• Graduate program
    • Why Tinbergen Institute?
    • Program Structure
    • Courses
    • Course Registration
    • Recent PhD Placements
    • Admissions
    • Facilities
  • Research
  • News
  • Events
    • Events Calendar
    • Tinbergen Institute Lectures
    • Annual Tinbergen Institute Conference
    • Events Archive
    • Summer School
      • Econometric Methods for Forecasting and Data Science
      • Introduction in Genome-Wide Data Analysis
      • Business Data Science Summer School Program
  • Times
Home | Events Archive | The Distributional Effects of a Carbon Tax: The Role of Income Inequality
Seminar

The Distributional Effects of a Carbon Tax: The Role of Income Inequality


  • Series
    Array
  • Speaker(s)
    Julius J. Andersson (Stockholm School of Economics, Sweden)
  • Field
    Spatial Economics
  • Location
    Online
  • Date and time

    November 19, 2020
    14:00 - 15:00

If you are interested in joining the seminar, please send an email to Daniel Haerle or Sacha den Nijs.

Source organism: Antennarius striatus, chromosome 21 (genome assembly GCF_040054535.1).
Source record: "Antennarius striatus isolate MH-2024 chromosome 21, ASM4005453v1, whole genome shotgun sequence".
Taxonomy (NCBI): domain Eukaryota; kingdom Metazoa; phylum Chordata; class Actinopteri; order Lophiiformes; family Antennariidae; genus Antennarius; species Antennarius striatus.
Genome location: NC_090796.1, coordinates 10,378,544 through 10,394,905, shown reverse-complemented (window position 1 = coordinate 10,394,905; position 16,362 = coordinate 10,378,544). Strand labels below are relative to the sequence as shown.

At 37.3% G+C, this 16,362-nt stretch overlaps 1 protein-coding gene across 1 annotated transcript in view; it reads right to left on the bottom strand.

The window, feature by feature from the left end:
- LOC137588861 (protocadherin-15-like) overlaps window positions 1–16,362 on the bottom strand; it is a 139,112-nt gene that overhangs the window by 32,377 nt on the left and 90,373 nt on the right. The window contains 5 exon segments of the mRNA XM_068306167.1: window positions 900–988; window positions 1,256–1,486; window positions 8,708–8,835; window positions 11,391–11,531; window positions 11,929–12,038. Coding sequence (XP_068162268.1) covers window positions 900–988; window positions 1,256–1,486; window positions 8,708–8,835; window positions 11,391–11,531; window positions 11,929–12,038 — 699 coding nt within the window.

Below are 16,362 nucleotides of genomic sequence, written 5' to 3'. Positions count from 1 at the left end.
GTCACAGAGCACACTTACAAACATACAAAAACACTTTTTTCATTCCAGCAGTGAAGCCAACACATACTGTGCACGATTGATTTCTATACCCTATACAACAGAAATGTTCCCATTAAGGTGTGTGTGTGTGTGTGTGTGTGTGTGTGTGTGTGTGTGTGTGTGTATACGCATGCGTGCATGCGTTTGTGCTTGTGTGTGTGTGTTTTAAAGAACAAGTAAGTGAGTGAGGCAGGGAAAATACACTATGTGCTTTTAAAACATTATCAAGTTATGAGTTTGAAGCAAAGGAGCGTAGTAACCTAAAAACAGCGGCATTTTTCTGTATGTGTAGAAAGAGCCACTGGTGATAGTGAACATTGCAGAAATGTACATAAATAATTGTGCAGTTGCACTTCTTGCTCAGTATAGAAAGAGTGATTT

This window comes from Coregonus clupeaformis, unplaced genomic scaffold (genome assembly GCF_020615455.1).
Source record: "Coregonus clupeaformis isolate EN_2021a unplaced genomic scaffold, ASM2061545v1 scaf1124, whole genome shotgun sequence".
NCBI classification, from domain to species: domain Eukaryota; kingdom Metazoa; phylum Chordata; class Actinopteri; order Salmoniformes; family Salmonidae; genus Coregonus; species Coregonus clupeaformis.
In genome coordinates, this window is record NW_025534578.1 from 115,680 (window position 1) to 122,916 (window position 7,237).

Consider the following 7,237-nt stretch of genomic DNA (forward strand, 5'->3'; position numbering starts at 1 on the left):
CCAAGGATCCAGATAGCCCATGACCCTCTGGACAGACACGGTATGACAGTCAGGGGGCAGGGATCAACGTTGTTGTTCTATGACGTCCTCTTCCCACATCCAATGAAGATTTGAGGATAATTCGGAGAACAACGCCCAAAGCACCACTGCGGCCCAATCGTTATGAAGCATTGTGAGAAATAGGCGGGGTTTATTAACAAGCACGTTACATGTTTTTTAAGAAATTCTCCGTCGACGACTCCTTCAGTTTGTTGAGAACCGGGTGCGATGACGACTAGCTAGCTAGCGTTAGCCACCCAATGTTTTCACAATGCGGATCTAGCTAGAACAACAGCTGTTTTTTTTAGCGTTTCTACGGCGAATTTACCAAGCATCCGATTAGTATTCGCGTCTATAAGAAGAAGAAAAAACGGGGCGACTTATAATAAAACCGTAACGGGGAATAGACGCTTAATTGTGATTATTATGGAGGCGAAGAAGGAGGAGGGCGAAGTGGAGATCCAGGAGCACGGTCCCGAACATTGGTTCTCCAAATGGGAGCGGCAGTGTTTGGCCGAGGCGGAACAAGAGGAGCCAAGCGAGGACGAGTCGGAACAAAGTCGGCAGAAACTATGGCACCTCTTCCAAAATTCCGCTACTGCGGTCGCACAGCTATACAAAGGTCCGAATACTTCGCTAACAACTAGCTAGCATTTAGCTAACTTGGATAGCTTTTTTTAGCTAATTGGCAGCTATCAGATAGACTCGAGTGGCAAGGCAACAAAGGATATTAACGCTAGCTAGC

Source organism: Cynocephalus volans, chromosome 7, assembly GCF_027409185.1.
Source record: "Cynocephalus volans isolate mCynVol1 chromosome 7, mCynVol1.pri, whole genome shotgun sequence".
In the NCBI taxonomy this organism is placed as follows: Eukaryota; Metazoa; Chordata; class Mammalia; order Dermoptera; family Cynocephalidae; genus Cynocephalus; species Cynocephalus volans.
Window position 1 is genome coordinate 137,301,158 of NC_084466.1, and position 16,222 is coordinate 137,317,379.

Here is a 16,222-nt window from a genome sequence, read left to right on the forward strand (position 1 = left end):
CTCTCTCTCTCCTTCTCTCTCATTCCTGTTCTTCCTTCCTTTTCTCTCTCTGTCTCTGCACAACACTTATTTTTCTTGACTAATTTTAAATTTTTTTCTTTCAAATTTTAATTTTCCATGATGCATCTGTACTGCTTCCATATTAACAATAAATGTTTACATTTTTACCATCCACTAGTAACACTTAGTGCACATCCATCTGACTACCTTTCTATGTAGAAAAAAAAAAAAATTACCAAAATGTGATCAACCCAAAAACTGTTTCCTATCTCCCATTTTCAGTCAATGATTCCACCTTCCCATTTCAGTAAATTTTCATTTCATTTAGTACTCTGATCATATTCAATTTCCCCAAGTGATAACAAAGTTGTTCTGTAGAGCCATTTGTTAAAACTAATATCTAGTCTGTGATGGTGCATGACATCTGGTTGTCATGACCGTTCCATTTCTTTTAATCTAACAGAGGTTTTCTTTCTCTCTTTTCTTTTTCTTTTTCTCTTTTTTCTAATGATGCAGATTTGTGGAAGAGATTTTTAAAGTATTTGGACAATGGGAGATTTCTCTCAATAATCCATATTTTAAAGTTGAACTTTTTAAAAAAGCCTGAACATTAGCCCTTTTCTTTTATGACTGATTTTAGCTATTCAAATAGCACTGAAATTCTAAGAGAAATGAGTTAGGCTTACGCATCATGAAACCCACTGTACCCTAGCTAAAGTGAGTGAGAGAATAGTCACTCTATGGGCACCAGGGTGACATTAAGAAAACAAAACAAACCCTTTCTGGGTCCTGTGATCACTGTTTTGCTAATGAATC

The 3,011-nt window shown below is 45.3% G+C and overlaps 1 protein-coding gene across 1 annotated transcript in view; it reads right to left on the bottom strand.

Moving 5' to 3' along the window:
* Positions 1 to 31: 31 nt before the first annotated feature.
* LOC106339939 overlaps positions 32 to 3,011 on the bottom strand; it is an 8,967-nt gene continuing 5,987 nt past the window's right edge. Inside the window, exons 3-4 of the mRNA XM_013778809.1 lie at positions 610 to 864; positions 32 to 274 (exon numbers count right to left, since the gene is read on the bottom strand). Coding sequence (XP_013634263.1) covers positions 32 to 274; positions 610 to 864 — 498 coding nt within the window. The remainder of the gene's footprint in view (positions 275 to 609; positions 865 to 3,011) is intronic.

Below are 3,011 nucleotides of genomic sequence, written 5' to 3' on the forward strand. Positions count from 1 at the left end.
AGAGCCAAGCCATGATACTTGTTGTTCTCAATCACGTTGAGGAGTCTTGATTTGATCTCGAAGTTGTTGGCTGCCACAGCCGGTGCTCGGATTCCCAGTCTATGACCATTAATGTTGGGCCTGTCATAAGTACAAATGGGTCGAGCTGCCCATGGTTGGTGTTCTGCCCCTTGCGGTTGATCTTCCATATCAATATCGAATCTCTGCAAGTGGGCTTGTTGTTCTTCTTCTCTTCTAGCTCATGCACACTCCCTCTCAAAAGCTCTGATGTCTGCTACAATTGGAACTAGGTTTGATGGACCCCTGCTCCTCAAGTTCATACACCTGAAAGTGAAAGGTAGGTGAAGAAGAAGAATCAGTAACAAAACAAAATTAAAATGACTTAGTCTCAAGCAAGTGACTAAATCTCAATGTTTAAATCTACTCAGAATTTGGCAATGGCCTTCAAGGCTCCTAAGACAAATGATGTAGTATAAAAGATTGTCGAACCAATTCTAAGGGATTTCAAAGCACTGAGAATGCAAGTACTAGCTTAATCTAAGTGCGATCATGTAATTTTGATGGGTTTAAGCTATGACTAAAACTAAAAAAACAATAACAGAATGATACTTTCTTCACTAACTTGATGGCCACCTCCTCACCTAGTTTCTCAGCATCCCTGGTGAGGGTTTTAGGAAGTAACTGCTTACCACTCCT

Abstract
This paper addresses the question of the distributional burden of a carbon tax. It shows that, not only the income measure -- annual or lifetime -- matters for the incidence of the tax, but also the underlying distribution of income. The Swedish carbon tax on transport fuel is regressive between 1999-2012 when measured against annual income, but progressive when using lifetime income. The overall trend, however, is toward an increase in regressivity, which is highly correlated with a rise in income inequality. Analysis of the determinants of distributional effects lends support to our hypothesis that, for necessities -- goods with an income elasticity below one -- rising income inequality increases the regressivity of a consumption tax. To mitigate climate change, a carbon tax should be applied to goods that typically are necessities: transport fuel, food, heating, and electricity. Carbon taxation will thus likely be regressive in high-income countries, the more so the more unequal the distribution of income.

Authors: Julius J. Andersson, Giles Atkinson

Link to working paper: link

Link to homepage: homepage

Short introduction:
Julius Andersson conducts research in environmental and public economics, studying the effects of climate change mitigation policies in practice. He holds a PhD from LSE and is currently a postdoctoral researcher at the Stockholm School of Economics, and affiliated researcher at the Department of Geography and Environment at LSE.